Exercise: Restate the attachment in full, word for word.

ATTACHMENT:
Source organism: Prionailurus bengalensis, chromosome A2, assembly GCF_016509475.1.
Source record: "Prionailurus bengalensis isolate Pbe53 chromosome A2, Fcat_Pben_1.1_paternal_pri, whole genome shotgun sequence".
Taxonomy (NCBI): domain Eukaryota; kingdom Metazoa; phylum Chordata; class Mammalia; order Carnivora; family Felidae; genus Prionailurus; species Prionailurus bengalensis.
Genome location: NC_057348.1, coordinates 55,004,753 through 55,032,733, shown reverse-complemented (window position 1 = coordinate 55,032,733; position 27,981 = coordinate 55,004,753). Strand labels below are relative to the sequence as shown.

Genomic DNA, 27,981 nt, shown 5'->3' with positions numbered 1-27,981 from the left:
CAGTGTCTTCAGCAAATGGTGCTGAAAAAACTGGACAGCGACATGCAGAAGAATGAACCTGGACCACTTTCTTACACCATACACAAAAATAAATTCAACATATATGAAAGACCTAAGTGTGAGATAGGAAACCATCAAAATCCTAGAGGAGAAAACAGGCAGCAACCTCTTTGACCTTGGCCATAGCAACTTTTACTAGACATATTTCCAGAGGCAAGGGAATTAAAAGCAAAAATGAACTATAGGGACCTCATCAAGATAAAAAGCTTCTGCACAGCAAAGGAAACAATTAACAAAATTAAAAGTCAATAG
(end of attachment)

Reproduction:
Source organism: Prionailurus bengalensis, chromosome A2, assembly GCF_016509475.1.
Source record: "Prionailurus bengalensis isolate Pbe53 chromosome A2, Fcat_Pben_1.1_paternal_pri, whole genome shotgun sequence".
Taxonomy (NCBI): domain Eukaryota; kingdom Metazoa; phylum Chordata; class Mammalia; order Carnivora; family Felidae; genus Prionailurus; species Prionailurus bengalensis.
Genome location: NC_057348.1, coordinates 55,004,753 through 55,032,733, shown reverse-complemented (window position 1 = coordinate 55,032,733; position 27,981 = coordinate 55,004,753). Strand labels below are relative to the sequence as shown.

Genomic DNA, 27,981 nt, shown 5'->3' with positions numbered 1-27,981 from the left:
CAGTGTCTTCAGCAAATGGTGCTGAAAAAACTGGACAGCGACATGCAGAAGAATGAACCTGGACCACTTTCTTACACCATACACAAAAATAAATTCAACATATATGAAAGACCTAAGTGTGAGATAGGAAACCATCAAAATCCTAGAGGAGAAAACAGGCAGCAACCTCTTTGACCTTGGCCATAGCAACTTTTACTAGACATATTTCCAGAGGCAAGGGAATTAAAAGCAAAAATGAACTATAGGGACCTCATCAAGATAAAAAGCTTCTGCACAGCAAAGGAAACAATTAACAAAATTAAAAGTCAATAG